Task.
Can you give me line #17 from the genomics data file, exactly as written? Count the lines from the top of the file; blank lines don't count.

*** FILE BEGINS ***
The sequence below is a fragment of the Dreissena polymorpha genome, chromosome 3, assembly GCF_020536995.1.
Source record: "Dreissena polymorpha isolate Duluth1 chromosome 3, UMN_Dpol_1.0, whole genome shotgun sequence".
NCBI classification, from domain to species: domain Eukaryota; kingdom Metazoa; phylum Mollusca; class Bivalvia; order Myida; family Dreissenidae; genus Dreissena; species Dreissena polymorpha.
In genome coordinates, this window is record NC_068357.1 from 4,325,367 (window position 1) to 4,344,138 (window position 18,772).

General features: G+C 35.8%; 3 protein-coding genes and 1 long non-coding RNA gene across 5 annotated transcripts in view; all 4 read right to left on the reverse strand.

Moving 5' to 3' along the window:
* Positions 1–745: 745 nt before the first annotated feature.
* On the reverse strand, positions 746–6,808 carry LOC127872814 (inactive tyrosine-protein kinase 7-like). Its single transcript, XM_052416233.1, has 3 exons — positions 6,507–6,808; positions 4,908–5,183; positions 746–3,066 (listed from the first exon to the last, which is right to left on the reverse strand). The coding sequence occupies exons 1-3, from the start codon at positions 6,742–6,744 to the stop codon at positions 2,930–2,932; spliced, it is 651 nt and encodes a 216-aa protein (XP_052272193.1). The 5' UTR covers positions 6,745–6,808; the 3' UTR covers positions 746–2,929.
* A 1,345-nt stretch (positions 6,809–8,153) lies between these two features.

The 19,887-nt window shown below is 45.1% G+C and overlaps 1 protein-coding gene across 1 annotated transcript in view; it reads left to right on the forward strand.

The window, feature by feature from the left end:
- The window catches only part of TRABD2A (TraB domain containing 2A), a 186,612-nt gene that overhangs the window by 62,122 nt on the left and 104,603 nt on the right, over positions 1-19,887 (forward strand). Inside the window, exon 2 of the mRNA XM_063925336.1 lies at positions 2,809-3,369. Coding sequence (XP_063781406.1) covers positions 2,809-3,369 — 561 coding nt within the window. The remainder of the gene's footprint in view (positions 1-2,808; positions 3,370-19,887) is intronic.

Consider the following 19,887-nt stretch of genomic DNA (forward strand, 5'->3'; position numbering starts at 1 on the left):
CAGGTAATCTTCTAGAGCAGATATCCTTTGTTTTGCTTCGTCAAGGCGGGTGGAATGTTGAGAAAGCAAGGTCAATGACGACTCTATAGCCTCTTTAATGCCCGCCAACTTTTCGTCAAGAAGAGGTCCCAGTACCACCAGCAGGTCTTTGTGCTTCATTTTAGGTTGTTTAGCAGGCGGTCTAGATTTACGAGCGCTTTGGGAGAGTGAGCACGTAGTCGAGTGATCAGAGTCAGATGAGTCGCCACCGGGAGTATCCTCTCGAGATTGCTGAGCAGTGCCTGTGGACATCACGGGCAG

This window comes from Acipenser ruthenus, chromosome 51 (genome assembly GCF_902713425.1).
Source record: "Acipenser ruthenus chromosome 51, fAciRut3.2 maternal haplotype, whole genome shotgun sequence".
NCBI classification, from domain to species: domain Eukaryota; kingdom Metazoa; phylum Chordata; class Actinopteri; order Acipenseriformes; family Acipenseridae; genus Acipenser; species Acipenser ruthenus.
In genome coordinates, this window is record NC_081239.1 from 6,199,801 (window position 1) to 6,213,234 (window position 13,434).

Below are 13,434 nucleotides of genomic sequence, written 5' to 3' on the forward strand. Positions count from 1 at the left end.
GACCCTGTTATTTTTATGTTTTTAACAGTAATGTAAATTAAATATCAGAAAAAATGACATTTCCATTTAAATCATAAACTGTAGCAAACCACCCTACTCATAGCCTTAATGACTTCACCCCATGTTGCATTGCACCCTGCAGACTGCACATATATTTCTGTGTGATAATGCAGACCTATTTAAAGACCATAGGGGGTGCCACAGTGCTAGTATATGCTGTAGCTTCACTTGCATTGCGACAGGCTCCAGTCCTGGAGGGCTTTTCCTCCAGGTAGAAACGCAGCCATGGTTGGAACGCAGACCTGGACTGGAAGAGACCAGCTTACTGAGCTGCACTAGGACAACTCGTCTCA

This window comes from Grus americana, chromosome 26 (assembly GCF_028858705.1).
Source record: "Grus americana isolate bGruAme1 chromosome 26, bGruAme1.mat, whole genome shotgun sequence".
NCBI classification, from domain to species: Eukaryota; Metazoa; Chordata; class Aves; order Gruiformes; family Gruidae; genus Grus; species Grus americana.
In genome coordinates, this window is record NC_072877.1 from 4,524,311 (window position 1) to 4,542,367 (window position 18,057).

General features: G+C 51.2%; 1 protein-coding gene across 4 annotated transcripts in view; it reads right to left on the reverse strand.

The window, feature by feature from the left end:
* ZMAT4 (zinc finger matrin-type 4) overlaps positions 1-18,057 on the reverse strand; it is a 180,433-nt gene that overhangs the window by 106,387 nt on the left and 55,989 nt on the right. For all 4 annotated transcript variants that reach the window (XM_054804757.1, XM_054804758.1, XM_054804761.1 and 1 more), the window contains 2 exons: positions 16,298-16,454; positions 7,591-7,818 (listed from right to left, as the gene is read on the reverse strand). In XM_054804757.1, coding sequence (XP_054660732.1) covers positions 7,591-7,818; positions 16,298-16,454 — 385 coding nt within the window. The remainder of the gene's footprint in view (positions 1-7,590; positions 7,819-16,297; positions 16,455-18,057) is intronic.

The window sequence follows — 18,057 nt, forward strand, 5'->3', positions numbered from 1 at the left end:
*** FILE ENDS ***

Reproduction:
NCBI classification, from domain to species: domain Eukaryota; kingdom Metazoa; phylum Chordata; class Actinopteri; order Acipenseriformes; family Acipenseridae; genus Acipenser; species Acipenser ruthenus.